Credit: Daniel Lee

I recently heard an acquaintance confess that they missed the physical workplace for what seemed like a silly reason: to meet people outside of dating apps. They worried they were now confined to the dating-app universe, stuck in an ecosystem designed for snap judgments. They also worried about sharing their concern out loud.

My acquaintance’s self-consciousness was well-founded: I’ve heard dismissive jokes about people just wanting to make out in the supply closet or flirt in the break room. Especially in this moment, with so many headlines about high-profile workplace-romance scandals and harassment, it can feel a ridiculous or even regressive thing to wish for an office connection.

But it isn’t fair to lump this desire in with abuses of power and ethical wrongs. Nor is it fair to ridicule single folks for having it. This is a longing that deserves a closer look, because the implications extend well beyond single people and dating. This is about the loss of the experience of gradually getting to know someone.

Before I became WeWork’s first director of workplace connection in 2018, I worked in and around the dating industry, first by trying to reimagine the singles event and later in multiple roles at Working for a dating site, I was fascinated by how swiftly tech was fundamentally changing the way we start and build relationships, especially because it was in such stark contrast to what I’d learned while doing research for my in-person dating events. Interviewing couples who had met through work, I heard story after story about how someone’s now-partner “grew” on them over the course of multiple interactions across weeks, months, and years. Many of them were able to pinpoint the exact moment, long after first meeting, when they first saw the other person in a romantic light. Often, that distance and delay were what allowed the relationship to simmer and turn into something more.

This kind of romantic connection was already going extinct before the pandemic. A Stanford survey from 2019 highlighted the sharp decrease in relationships that started through shared context or friends, as the dramatic rise of online and app dating made those the dominant origin stories for contemporary couples. But this isn’t about making a judgment so much as it is taking note of dramatic shifts and what gets lost alongside the gains of technology.

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It’s great to hear about efforts being made to support the evolving needs of parents and caregivers in the workplace. And in many ways, it’s an easier conversation to have, because it’s a more tangible problem to point to. But as the pandemic once again reshapes how we form relationships with one another, it’s worth listening to the people who are actively searching for a romantic one. They’re the most uniquely positioned to tell you about the state of trying to find strong connections that can endure well, life.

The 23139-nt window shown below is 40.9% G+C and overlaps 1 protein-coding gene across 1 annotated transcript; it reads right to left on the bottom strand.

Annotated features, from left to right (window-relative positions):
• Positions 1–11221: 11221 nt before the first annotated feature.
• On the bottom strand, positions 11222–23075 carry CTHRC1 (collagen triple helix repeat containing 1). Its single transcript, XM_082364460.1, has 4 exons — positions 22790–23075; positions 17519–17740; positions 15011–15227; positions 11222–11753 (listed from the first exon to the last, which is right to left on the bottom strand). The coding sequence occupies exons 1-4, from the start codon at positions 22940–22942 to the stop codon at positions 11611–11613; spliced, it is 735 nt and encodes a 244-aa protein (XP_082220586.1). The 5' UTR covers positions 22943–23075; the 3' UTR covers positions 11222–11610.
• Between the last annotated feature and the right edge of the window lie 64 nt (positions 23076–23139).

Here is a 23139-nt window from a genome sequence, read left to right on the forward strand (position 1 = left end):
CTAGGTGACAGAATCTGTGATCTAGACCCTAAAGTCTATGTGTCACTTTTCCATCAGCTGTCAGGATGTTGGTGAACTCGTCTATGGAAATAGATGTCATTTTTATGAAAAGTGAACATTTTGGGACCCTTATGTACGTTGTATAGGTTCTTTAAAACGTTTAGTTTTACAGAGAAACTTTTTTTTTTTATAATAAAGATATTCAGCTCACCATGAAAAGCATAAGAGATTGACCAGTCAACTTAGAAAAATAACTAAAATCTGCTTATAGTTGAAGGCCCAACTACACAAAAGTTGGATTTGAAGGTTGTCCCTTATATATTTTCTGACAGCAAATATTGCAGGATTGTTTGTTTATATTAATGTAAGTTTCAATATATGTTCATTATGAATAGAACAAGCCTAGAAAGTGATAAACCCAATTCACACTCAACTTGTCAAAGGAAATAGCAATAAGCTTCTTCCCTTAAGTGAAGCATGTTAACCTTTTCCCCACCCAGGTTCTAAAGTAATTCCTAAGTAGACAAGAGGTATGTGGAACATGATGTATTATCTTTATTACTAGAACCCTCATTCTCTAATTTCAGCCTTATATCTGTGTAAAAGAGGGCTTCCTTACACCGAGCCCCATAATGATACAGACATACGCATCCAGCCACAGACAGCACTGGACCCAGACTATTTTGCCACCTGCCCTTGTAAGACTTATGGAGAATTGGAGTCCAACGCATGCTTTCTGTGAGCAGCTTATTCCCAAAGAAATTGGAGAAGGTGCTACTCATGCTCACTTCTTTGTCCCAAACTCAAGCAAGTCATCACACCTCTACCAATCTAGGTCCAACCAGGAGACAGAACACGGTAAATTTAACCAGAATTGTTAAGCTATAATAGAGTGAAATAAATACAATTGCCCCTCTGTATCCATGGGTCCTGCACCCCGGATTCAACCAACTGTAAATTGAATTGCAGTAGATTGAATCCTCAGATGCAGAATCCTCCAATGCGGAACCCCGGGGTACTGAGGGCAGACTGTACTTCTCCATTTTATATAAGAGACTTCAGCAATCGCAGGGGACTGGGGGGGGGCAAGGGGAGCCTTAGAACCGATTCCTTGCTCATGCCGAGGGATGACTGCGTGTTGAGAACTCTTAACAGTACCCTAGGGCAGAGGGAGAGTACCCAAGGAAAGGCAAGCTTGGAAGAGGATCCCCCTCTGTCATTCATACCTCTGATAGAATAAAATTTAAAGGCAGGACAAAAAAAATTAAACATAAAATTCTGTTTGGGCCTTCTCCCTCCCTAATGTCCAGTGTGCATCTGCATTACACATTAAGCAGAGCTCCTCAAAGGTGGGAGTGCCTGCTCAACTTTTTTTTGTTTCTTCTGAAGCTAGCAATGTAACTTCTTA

When single folks are saying they miss the possibilities of what happens in an office, here’s what they might really be saying they want:

To notice the person who refills the paper in the copy machine.
To hear someone offer to help carry a box down the stairs.
To feel the consideration of someone holding a door open for you.
To accept someone’s offer to pick up your shift so you can go to that concert.
To look at another in excitement over leftover bagels on the eighth floor.
To point and laugh at a screen over someone’s shoulder.
To smile and appreciate the person who doesn’t talk over others in a meeting.
To clear someone’s coffee mug.
To have their coffee mug cleared.
To admire someone’s patience as they run a tense meeting.
To experience the intimacy of someone building off your idea.
To feel the excitement of who might come into the break room.

In other words: They’re talking about the ordinary, everyday moments of humanity at work. Those are the moments that allow us to see the real, contours of the people around us. They’re the pixels in a slow-moving picture captured across weeks or months. They’re what let us into who someone is, rather than what their profile says. It’s easy for someone to write down in their profile that they’re considerate; it’s another to witness them refilling the copy-machine paper tray even when they’re in a rush.

To be clear, this isn’t an argument for bringing people to the office. But it is a case for looking more closely, and with more empathy, at why relationships seem hard to forge today. The workplace is one of the last remaining places for relationships to take root where the beginning of the story doesn’t start with a snap judgment or a device in your pocket.

So single people aren’t asking for something silly or less important than folks with partners and families. The office can, at times, represent more than a place to do work. It’s an imperfect place where people (and therefore relationships) reveal themselves over time across hallways, gestures, projects, silent moments, and conversations. After the decades we’ve spent making work the de facto town square, it’s worth noticing and appreciating the wants for outside connection as much as the wishes to stay at home.

Lakshmi Rengarajan is the former director of workplace connection at WeWork and is a frequent writer and thinker on the future of work relationships. She is currently co-hosting season 7 of Land of The Giants on Vox Media.

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